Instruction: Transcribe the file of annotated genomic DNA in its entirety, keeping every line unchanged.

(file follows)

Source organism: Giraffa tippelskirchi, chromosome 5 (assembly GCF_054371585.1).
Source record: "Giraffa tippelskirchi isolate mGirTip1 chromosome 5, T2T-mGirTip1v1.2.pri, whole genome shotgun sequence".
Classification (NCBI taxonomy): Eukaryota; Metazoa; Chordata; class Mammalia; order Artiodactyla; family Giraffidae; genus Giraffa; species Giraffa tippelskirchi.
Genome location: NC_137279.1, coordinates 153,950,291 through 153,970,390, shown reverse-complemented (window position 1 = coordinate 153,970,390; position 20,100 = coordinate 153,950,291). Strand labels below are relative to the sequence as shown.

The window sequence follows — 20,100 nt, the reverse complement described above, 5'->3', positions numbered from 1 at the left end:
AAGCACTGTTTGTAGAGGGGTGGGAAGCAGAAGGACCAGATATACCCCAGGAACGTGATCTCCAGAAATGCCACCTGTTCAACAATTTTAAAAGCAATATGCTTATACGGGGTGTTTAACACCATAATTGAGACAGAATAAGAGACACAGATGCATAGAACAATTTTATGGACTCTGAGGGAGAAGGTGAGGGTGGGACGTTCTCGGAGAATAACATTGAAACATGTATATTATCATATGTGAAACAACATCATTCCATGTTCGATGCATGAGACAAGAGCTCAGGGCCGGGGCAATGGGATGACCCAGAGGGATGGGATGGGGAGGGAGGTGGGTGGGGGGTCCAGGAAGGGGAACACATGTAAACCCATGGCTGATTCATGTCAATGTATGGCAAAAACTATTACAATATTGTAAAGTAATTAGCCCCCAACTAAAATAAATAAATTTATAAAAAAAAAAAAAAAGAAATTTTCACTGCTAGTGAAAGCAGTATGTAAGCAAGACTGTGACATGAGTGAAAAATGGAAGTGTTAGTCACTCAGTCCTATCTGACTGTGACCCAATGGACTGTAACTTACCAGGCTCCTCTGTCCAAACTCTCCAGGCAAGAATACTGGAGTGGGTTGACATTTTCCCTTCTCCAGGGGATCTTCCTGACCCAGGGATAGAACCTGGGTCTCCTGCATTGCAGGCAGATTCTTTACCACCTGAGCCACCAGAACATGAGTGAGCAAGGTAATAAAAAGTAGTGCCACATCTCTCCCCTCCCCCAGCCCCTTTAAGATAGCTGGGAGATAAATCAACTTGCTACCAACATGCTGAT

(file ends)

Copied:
Source organism: Giraffa tippelskirchi, chromosome 5 (assembly GCF_054371585.1).
Source record: "Giraffa tippelskirchi isolate mGirTip1 chromosome 5, T2T-mGirTip1v1.2.pri, whole genome shotgun sequence".
Classification (NCBI taxonomy): Eukaryota; Metazoa; Chordata; class Mammalia; order Artiodactyla; family Giraffidae; genus Giraffa; species Giraffa tippelskirchi.
Genome location: NC_137279.1, coordinates 153,950,291 through 153,970,390, shown reverse-complemented (window position 1 = coordinate 153,970,390; position 20,100 = coordinate 153,950,291). Strand labels below are relative to the sequence as shown.

The window sequence follows — 20,100 nt, the reverse complement described above, 5'->3', positions numbered from 1 at the left end:
AAGCACTGTTTGTAGAGGGGTGGGAAGCAGAAGGACCAGATATACCCCAGGAACGTGATCTCCAGAAATGCCACCTGTTCAACAATTTTAAAAGCAATATGCTTATACGGGGTGTTTAACACCATAATTGAGACAGAATAAGAGACACAGATGCATAGAACAATTTTATGGACTCTGAGGGAGAAGGTGAGGGTGGGACGTTCTCGGAGAATAACATTGAAACATGTATATTATCATATGTGAAACAACATCATTCCATGTTCGATGCATGAGACAAGAGCTCAGGGCCGGGGCAATGGGATGACCCAGAGGGATGGGATGGGGAGGGAGGTGGGTGGGGGGTCCAGGAAGGGGAACACATGTAAACCCATGGCTGATTCATGTCAATGTATGGCAAAAACTATTACAATATTGTAAAGTAATTAGCCCCCAACTAAAATAAATAAATTTATAAAAAAAAAAAAAAAGAAATTTTCACTGCTAGTGAAAGCAGTATGTAAGCAAGACTGTGACATGAGTGAAAAATGGAAGTGTTAGTCACTCAGTCCTATCTGACTGTGACCCAATGGACTGTAACTTACCAGGCTCCTCTGTCCAAACTCTCCAGGCAAGAATACTGGAGTGGGTTGACATTTTCCCTTCTCCAGGGGATCTTCCTGACCCAGGGATAGAACCTGGGTCTCCTGCATTGCAGGCAGATTCTTTACCACCTGAGCCACCAGAACATGAGTGAGCAAGGTAATAAAAAGTAGTGCCACATCTCTCCCCTCCCCCAGCCCCTTTAAGATAGCTGGGAGATAAATCAACTTGCTACCAACATGCTGAT